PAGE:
In addition to solar access laws, solar easements are legal protections for a home's access to sunshine. In states that have solar easements, these are put in place to ensure homeowners have the right to install solar panels on their own land -- and they can negotiate with their neighbors individually to protect their sunlight rights while also preventing any obstructions or issues. These easements also typically make it much more difficult for HOAs to impose limitations on solar panels.
Solar easements are voluntary, meaning they need to be agreed upon in writing. These documents should also include a detailed description of where the easement will exist, plus any restrictions or qualifications that may be placed on it.
This document must also include a statement guaranteeing that the easement is for solar installation purposes, and can't be used by your neighbor to install something else instead -- such as a fence or other private construction. This can help you prevent disputes in your neighborhood from arising out of misunderstandings about the rights and responsibilities of each homeowner.
Once again, it's extremely important to know how your state works when it comes to solar panel installation, and even when it comes to dealing with HOAs. For instance, the state of California adopted the Solar Rights Act in 1978, and this significantly limits HOAs in terms of imposing guidelines or other limitations on solar panels. This includes things like imposing shade requirements, design limitations or aesthetic guidelines -- and even outright prohibitions against your right to install your own energy-producing system.
California also maintains the Solar Shade Control Act, which stops tree branches that are taller than 12 feet from casting shadows onto your roof -- regardless of whether that tree is on your property or not. A 2007 ruling by the California Building Standards Commission also included language allowing solar access to all buildings, even those previously thought exempt due to being higher than three stories. This includes restrictions based on building height, so HOA guidelines that prohibit solar installation on three-story or higher homes due to height would be in violation of state law.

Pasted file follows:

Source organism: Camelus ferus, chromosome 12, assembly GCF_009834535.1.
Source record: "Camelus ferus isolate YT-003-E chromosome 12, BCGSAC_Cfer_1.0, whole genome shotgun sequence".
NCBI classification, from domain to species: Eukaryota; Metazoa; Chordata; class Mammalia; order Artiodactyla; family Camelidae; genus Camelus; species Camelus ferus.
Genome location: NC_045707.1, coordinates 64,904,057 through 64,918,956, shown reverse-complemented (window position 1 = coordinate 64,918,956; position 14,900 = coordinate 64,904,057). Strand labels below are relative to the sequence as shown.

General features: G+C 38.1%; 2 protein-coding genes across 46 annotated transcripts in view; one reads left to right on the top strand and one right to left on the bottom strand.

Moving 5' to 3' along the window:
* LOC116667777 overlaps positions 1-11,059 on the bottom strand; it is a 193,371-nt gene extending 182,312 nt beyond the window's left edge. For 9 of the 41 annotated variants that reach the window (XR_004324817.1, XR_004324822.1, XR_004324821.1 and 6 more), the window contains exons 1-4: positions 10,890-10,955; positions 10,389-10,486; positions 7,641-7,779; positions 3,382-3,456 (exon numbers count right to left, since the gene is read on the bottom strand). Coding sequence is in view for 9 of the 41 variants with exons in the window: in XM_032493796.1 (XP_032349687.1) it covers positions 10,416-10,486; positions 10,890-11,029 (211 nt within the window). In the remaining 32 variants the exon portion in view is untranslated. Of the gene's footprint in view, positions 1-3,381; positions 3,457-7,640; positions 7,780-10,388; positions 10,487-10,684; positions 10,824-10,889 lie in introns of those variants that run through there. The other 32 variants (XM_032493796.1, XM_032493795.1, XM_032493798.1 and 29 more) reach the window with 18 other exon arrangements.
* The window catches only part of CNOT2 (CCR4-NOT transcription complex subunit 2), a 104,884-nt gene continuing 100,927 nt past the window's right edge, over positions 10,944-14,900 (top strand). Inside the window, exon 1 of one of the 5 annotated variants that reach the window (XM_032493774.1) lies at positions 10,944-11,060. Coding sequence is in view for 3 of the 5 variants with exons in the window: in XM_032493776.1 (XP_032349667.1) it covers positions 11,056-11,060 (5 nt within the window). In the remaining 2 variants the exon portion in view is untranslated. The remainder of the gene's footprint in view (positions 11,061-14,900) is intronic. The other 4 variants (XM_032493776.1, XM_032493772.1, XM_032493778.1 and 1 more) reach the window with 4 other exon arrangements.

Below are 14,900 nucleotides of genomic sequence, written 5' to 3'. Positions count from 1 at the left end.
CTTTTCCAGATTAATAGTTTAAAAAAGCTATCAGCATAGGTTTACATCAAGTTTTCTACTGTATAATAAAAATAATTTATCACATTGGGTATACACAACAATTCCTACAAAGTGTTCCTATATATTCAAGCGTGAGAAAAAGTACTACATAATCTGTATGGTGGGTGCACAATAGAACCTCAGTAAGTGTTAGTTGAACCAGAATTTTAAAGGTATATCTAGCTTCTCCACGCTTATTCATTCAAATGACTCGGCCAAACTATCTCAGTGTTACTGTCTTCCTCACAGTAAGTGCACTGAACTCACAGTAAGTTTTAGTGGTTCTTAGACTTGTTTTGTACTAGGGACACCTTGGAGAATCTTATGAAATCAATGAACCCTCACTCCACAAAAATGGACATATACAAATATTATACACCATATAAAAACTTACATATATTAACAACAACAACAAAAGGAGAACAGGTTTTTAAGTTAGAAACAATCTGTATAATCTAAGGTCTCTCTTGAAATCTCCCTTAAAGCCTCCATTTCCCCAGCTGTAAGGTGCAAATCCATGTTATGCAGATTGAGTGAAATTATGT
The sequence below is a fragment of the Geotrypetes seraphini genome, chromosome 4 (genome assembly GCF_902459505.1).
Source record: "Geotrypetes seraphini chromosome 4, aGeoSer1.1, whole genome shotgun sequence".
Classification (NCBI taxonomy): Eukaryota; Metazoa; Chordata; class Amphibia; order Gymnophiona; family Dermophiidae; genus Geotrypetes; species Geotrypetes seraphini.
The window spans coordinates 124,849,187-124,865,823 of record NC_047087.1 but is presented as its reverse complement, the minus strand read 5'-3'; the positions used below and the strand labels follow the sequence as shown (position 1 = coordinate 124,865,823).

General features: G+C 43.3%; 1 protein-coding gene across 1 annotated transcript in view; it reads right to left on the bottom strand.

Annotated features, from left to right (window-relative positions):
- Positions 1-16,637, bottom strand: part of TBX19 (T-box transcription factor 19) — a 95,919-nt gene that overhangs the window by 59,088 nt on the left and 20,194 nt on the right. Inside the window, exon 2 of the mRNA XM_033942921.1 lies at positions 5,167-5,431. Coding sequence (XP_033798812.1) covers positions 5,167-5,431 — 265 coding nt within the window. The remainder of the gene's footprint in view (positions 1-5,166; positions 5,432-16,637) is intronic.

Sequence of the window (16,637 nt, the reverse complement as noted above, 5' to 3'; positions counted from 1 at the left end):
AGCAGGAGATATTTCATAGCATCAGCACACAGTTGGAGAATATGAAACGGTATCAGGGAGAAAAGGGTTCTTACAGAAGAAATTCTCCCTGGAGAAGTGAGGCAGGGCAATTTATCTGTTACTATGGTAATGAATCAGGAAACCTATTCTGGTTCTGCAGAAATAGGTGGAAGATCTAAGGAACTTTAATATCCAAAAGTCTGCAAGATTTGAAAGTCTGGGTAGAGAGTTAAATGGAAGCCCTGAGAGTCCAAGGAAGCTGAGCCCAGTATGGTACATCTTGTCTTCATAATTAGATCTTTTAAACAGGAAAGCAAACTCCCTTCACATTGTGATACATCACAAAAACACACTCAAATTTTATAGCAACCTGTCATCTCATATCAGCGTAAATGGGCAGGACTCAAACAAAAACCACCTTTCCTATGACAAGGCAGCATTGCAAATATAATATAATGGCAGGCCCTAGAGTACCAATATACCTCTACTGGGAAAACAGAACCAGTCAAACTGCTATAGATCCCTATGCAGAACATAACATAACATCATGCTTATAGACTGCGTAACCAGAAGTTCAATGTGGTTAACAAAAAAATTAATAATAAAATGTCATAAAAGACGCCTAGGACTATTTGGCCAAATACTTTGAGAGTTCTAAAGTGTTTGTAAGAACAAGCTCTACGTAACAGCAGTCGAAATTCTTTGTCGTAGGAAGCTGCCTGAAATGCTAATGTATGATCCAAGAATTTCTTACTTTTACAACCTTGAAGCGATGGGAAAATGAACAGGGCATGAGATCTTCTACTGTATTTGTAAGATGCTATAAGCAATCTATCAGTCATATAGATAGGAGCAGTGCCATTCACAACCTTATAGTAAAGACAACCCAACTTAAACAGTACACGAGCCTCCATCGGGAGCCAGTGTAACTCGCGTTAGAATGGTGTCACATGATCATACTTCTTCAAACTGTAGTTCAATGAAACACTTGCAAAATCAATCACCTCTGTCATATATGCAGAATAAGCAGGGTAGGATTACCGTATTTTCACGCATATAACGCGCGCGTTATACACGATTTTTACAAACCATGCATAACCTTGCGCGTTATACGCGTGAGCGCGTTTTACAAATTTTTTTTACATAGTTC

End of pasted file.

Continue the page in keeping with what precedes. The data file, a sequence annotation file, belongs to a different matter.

Florida's Solar Rights Act is similar -- though it applies more to shade requirements than outright prohibitions on solar panels. This act establishes the right for each homeowner to install their own renewable energy systems, and ensures they won't be limited by their neighbors. This also puts the responsibility of resolving disputes on the HOA -- and homeowners who don't follow your HOA's guidelines could face fines or other penalties as a result.
For more on dealing with a homeowners' association when installing new solar panels on your property, or to learn about any of our solar panel systems or battery backups, speak to the team at Intermountain Wind & Solar today.